Along with the municipality of Larvik, Mad Arkitekter has proposed new development plans for Martineåsen, a future new district west of Larvik City Center. The project celebrates the natural context of the site while creating a small-town community with all required amenities, within walking distance.
Martineåsen Nature Town, diverges in its planning from the usual developments on the outskirts of Norwegian cities, consisting usually of detached houses and malls. The new vision puts in place, as the architects state “a town that offers a neighborhood at the front door and the natural landscape at the garden door”. In fact, the proposed new urban development suggests the creation of a community, rather than isolated singular homes.
With Martineåsen we decided to go in a different direction. We wanted to celebrate the beautiful nature of the site while also offering the key qualities of a small-town community with local shops and shared amenities within a short walk. -- Mad Arkitekter.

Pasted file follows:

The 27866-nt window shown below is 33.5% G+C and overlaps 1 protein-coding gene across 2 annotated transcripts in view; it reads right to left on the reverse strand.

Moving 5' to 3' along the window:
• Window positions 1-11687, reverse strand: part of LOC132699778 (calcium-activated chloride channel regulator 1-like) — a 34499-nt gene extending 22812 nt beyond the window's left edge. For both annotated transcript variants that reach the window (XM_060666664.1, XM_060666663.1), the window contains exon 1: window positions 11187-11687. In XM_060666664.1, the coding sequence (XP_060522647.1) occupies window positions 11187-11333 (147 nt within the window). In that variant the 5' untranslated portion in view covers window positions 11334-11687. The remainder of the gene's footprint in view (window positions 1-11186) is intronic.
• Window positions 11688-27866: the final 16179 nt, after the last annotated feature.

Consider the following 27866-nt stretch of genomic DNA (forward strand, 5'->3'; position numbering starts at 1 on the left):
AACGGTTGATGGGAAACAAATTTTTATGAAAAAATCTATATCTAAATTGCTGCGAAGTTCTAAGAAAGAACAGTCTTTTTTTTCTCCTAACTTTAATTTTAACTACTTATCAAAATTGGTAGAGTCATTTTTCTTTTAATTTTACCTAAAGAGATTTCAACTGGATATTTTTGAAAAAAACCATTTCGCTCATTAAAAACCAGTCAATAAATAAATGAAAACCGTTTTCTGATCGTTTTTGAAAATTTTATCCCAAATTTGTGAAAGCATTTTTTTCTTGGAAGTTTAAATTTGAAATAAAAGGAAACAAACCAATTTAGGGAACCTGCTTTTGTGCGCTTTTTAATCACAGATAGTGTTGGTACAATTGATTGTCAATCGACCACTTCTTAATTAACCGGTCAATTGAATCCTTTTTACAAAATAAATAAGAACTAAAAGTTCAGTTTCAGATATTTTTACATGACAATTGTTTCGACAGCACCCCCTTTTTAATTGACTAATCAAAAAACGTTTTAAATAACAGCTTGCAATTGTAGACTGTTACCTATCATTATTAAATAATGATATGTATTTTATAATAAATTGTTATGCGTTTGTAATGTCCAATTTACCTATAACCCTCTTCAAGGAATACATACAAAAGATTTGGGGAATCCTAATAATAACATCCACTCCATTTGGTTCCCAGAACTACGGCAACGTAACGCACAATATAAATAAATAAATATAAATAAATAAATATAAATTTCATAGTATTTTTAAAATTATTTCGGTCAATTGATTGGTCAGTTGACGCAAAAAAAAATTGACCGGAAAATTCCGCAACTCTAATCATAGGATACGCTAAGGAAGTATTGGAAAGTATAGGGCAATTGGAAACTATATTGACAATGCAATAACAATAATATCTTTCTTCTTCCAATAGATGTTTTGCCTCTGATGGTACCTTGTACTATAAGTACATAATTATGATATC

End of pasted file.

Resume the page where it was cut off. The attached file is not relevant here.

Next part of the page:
Guidelines for the plan highlight primarily the non-built areas, including natural important factors of the site like the highest peak, the old surrounding forest, as well as streams, wetlands, meadows and the local farmland. The proposal suggests building some structure on stilts, to connect the town to the landscape and integrate local hiking paths to the infrastructure of the project. Moreover, situated in the center, lake “Kleivertjern” creates a particular atmosphere, with water running in a shifted strip of parks and plazas. The blue and green recreational spine culminates in a boardwalk by the lake.
The layout of the landscape defines subareas in the development, each with a unique set of conditions that shape the plots and typologies giving each area its own identity such as hill-town, “forest clusters” and eco-village. -- Mad Arkitekter.
Inspired by the vernacular Norwegian “tun”, where houses are clustered around an open court, the main typology of the average 2.5 story-houses form an urban landscape and define networks. These agglomerations open to semi-private courtyards and community spaces. Similar in scale to the old town of Larvik, the proposal generates small plot sizes that encourage small and private developers to invest and build.